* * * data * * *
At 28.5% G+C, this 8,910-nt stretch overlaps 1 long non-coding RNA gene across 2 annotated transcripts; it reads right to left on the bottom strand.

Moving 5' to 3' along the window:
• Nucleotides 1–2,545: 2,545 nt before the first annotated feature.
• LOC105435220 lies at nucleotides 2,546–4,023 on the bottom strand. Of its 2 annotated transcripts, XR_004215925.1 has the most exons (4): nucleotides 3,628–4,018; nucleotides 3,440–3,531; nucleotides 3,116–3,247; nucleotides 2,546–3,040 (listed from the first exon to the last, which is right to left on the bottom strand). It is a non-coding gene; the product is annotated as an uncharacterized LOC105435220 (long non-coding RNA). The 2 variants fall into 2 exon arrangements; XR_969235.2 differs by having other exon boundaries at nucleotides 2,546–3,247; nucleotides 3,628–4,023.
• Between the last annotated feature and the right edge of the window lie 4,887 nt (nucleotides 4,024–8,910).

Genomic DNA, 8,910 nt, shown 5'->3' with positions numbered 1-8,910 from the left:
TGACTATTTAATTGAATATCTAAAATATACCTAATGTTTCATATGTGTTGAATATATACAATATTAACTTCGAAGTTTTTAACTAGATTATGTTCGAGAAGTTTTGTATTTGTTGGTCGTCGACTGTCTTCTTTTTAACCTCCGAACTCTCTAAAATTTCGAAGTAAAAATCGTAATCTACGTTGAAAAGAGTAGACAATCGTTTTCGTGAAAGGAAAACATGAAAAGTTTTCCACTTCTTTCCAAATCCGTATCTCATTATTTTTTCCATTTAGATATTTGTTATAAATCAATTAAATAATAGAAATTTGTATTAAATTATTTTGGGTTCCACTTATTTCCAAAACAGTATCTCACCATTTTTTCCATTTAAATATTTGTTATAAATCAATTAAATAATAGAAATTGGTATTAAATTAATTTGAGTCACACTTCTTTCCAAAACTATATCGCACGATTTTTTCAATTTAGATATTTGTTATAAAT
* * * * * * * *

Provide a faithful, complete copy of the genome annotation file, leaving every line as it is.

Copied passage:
At 28.5% G+C, this 8,910-nt stretch overlaps 1 long non-coding RNA gene across 2 annotated transcripts; it reads right to left on the bottom strand.

Moving 5' to 3' along the window:
• Nucleotides 1–2,545: 2,545 nt before the first annotated feature.
• LOC105435220 lies at nucleotides 2,546–4,023 on the bottom strand. Of its 2 annotated transcripts, XR_004215925.1 has the most exons (4): nucleotides 3,628–4,018; nucleotides 3,440–3,531; nucleotides 3,116–3,247; nucleotides 2,546–3,040 (listed from the first exon to the last, which is right to left on the bottom strand). It is a non-coding gene; the product is annotated as an uncharacterized LOC105435220 (long non-coding RNA). The 2 variants fall into 2 exon arrangements; XR_969235.2 differs by having other exon boundaries at nucleotides 2,546–3,247; nucleotides 3,628–4,023.
• Between the last annotated feature and the right edge of the window lie 4,887 nt (nucleotides 4,024–8,910).

Genomic DNA, 8,910 nt, shown 5'->3' with positions numbered 1-8,910 from the left:
TGACTATTTAATTGAATATCTAAAATATACCTAATGTTTCATATGTGTTGAATATATACAATATTAACTTCGAAGTTTTTAACTAGATTATGTTCGAGAAGTTTTGTATTTGTTGGTCGTCGACTGTCTTCTTTTTAACCTCCGAACTCTCTAAAATTTCGAAGTAAAAATCGTAATCTACGTTGAAAAGAGTAGACAATCGTTTTCGTGAAAGGAAAACATGAAAAGTTTTCCACTTCTTTCCAAATCCGTATCTCATTATTTTTTCCATTTAGATATTTGTTATAAATCAATTAAATAATAGAAATTTGTATTAAATTATTTTGGGTTCCACTTATTTCCAAAACAGTATCTCACCATTTTTTCCATTTAAATATTTGTTATAAATCAATTAAATAATAGAAATTGGTATTAAATTAATTTGAGTCACACTTCTTTCCAAAACTATATCGCACGATTTTTTCAATTTAGATATTTGTTATAAAT